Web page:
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Chana Stein (translating), Ronit Dahan-Ramati (Reporting and pictures)

On our way to the checkpoint, it is still dark and despite all the work they have done and are doing on the access roads there is still a section where the street lighting does not work. As we approached the parking area we saw that white metal fences had been placed on both sides of the road leading to the square in front of the checkpoint. A section of the sidewalk is also blocked. On the way back, when it was already light, we took pictures. It turns out that workers also work in the middle part between the road to the checkpoint and the road from it to the west, and also in the area south of the road and the parking lot.

We parked and advanced on foot towards the square (which was destroyed as part of the work being done in the area) and saw that because of barriers if a vehicle stopped near the exit to the west (and many stop there and wait to pick up workers) it could not be bypassed. On the square itself, which we saw the last time was demolished, lanes were paved, but they are blocked for travel. We saw cars standing there, probably so as not to stand in the square and block traffic. When we returned most of them were no longer there, as photographed from the bridge, now in the light.

We crossed the bridge to the Palestinian side. The situation at the checkpoint seems calm. A lot of people come, but there were no unusual queues. We were happy to see that they did not block the entrance to the compound from the direction of Qalandiya where one can now pass under the fence where, as we saw the last time, it was cut. A lot of people came from that direction and saved themselves the roundabout way to the entrance from the east.

We went to the east side to visit our friend Abu Ramzi, the beigel seller. The previous time we were delayed on the Israeli side due to the demonstration of the residents of Kfar Akev, and by the time we arrived Abu Ramzi had already left. This time we found him, but his condition is not so good. He suffers from pain in his leg and has difficulty standing. So he brought a chair with him and most of the time he sits. He says that many times one of the grandchildren comes with him to help him (and miss school) He brings less merchandise than before and when it's all over he leaves, but he has to work to make a living.

Abu Ramzi would usually stand in front of the kiosk, on the corner in front of the entrance to the checkpoint. This time he was located a little further down, closer to the main road, and the falafel and food stands were a little further up. I wonder if there will be another stall later.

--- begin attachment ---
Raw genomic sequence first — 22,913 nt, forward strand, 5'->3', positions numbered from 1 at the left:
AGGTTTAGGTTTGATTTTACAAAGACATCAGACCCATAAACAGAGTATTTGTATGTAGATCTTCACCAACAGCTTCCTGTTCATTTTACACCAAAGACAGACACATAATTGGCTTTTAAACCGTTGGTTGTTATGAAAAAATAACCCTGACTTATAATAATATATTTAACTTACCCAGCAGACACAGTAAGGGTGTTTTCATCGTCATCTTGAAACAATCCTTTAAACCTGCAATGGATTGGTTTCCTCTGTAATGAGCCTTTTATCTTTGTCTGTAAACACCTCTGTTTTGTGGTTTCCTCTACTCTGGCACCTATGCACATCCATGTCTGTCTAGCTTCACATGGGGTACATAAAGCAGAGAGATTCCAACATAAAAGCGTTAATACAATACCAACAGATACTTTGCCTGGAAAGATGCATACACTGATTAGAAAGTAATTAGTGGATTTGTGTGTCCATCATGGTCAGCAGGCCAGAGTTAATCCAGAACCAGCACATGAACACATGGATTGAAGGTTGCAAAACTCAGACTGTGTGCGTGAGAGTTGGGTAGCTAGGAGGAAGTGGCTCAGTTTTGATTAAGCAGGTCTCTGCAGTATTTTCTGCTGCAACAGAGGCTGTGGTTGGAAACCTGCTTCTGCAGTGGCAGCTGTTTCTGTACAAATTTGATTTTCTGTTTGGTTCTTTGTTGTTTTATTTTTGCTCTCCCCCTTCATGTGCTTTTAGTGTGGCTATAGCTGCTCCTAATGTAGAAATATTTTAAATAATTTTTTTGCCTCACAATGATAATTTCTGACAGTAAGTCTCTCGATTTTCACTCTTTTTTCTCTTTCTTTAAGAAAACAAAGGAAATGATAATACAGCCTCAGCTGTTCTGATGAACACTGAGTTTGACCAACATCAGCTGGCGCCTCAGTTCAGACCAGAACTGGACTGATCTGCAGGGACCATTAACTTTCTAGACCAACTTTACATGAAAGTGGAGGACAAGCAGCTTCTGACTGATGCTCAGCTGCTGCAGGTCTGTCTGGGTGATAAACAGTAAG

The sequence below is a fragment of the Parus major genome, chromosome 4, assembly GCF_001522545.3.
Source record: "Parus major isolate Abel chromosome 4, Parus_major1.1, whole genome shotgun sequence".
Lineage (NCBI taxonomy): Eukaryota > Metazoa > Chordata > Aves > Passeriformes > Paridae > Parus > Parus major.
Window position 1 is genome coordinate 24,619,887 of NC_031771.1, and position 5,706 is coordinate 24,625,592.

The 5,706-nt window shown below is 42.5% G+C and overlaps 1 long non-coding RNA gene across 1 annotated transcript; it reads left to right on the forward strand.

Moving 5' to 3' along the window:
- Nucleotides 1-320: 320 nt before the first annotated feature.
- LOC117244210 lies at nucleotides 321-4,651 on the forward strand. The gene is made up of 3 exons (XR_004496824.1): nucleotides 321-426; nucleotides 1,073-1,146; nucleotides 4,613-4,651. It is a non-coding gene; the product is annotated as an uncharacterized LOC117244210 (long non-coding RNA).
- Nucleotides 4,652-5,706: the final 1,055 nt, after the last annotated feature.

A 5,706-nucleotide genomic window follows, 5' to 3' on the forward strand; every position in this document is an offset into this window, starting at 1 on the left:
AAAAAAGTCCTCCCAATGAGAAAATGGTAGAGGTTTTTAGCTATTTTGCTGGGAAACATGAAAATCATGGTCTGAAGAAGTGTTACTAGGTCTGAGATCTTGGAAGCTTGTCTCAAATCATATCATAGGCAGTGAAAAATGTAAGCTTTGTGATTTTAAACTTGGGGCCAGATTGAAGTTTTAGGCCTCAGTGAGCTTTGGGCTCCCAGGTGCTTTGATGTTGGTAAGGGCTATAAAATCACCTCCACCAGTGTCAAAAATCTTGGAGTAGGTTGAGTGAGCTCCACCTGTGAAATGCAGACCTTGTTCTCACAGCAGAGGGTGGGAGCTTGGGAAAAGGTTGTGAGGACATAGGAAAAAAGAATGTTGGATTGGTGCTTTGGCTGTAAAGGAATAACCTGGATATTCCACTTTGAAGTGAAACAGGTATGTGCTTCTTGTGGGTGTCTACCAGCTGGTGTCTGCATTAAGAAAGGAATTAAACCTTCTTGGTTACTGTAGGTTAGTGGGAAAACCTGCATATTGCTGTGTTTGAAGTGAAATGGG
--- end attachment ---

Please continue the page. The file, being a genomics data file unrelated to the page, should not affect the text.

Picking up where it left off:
We returned to the checkpoint building. People come all the time but usually, there are no queues in the shed outside the entrances to the slalom. Some of the time, not all three entrances were open, but later they were all opened. Around 7 we entered the queue at the eastern entrance of the three. The waiting area inside was filled to capacity (not exactly recommended in the Corona era ...) and it was not so clear where the queue for the two entrances to check the bags starts. The partition separating this part of the hall from the other parts, which are reached from the other entrances, was closed. We could not see what was happening there, but we assumed that the situation was no different. Later a security guard came and opened the partitions and then there were people who moved to the other halls, but overall it seems that the situation there was similar.

After a few moments of standing still, the queue began to move forward, and very quickly it was our turn to pass. After the bag checking and the magnetometer, we move on to the document checking area. We, who do not have a magnetic card that allows us to pass through automatic gatesinfo-icon like the Palestinians, went to a position manned by a soldier.

On the way back we photographed the public transport complex below the pedestrian bridge. When we arrived and it was still dark, there were buses right next to the bridge and we have a feeling that the works in this area crowded the public transport area, but we may be wrong.

On the way back to our car we again saw that they had opened the gate in the wall, apparently for the trucks entering the work sites. At first, they did not let ordinary cars pass but later allowed drivers to get in from there and save themselves time standing in traffic jams.

It seems that in the near future every time we visit the environment will look different due to the works.